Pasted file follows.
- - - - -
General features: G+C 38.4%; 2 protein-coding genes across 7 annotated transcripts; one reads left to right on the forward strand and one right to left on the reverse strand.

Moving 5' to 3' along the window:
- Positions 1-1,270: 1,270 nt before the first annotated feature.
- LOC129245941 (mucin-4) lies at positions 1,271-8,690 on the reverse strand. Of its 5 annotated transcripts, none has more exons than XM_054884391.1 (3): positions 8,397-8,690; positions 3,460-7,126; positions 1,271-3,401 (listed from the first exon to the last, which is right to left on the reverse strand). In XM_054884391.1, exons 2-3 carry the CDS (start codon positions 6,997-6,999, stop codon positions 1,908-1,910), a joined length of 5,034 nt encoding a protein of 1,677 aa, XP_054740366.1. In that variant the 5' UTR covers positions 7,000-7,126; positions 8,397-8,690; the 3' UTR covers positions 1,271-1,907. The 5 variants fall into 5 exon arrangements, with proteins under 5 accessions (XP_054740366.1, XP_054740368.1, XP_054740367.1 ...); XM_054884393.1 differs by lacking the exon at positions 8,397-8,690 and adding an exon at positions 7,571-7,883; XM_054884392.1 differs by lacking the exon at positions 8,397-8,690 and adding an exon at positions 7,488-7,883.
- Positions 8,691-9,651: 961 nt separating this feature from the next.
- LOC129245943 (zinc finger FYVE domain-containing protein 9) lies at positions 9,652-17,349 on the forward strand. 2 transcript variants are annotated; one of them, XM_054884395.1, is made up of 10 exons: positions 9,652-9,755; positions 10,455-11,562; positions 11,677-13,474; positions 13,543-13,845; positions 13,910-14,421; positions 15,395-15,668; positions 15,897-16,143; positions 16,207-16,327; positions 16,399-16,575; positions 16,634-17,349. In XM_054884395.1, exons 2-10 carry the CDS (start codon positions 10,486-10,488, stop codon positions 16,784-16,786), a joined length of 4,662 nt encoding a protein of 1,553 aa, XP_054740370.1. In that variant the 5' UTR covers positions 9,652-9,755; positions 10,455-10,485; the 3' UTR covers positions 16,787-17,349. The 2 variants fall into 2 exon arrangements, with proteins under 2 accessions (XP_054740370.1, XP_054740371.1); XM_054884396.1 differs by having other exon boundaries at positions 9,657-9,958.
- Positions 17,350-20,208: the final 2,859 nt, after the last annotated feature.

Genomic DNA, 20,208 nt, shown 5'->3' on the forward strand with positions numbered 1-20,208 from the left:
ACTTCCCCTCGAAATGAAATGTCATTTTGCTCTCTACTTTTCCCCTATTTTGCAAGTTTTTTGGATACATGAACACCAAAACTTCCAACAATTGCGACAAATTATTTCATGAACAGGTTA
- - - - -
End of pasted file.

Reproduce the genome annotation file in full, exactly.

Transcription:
General features: G+C 38.4%; 2 protein-coding genes across 7 annotated transcripts; one reads left to right on the forward strand and one right to left on the reverse strand.

Moving 5' to 3' along the window:
- Positions 1-1,270: 1,270 nt before the first annotated feature.
- LOC129245941 (mucin-4) lies at positions 1,271-8,690 on the reverse strand. Of its 5 annotated transcripts, none has more exons than XM_054884391.1 (3): positions 8,397-8,690; positions 3,460-7,126; positions 1,271-3,401 (listed from the first exon to the last, which is right to left on the reverse strand). In XM_054884391.1, exons 2-3 carry the CDS (start codon positions 6,997-6,999, stop codon positions 1,908-1,910), a joined length of 5,034 nt encoding a protein of 1,677 aa, XP_054740366.1. In that variant the 5' UTR covers positions 7,000-7,126; positions 8,397-8,690; the 3' UTR covers positions 1,271-1,907. The 5 variants fall into 5 exon arrangements, with proteins under 5 accessions (XP_054740366.1, XP_054740368.1, XP_054740367.1 ...); XM_054884393.1 differs by lacking the exon at positions 8,397-8,690 and adding an exon at positions 7,571-7,883; XM_054884392.1 differs by lacking the exon at positions 8,397-8,690 and adding an exon at positions 7,488-7,883.
- Positions 8,691-9,651: 961 nt separating this feature from the next.
- LOC129245943 (zinc finger FYVE domain-containing protein 9) lies at positions 9,652-17,349 on the forward strand. 2 transcript variants are annotated; one of them, XM_054884395.1, is made up of 10 exons: positions 9,652-9,755; positions 10,455-11,562; positions 11,677-13,474; positions 13,543-13,845; positions 13,910-14,421; positions 15,395-15,668; positions 15,897-16,143; positions 16,207-16,327; positions 16,399-16,575; positions 16,634-17,349. In XM_054884395.1, exons 2-10 carry the CDS (start codon positions 10,486-10,488, stop codon positions 16,784-16,786), a joined length of 4,662 nt encoding a protein of 1,553 aa, XP_054740370.1. In that variant the 5' UTR covers positions 9,652-9,755; positions 10,455-10,485; the 3' UTR covers positions 16,787-17,349. The 2 variants fall into 2 exon arrangements, with proteins under 2 accessions (XP_054740370.1, XP_054740371.1); XM_054884396.1 differs by having other exon boundaries at positions 9,657-9,958.
- Positions 17,350-20,208: the final 2,859 nt, after the last annotated feature.

Genomic DNA, 20,208 nt, shown 5'->3' on the forward strand with positions numbered 1-20,208 from the left:
ACTTCCCCTCGAAATGAAATGTCATTTTGCTCTCTACTTTTCCCCTATTTTGCAAGTTTTTTGGATACATGAACACCAAAACTTCCAACAATTGCGACAAATTATTTCATGAACAGGTTA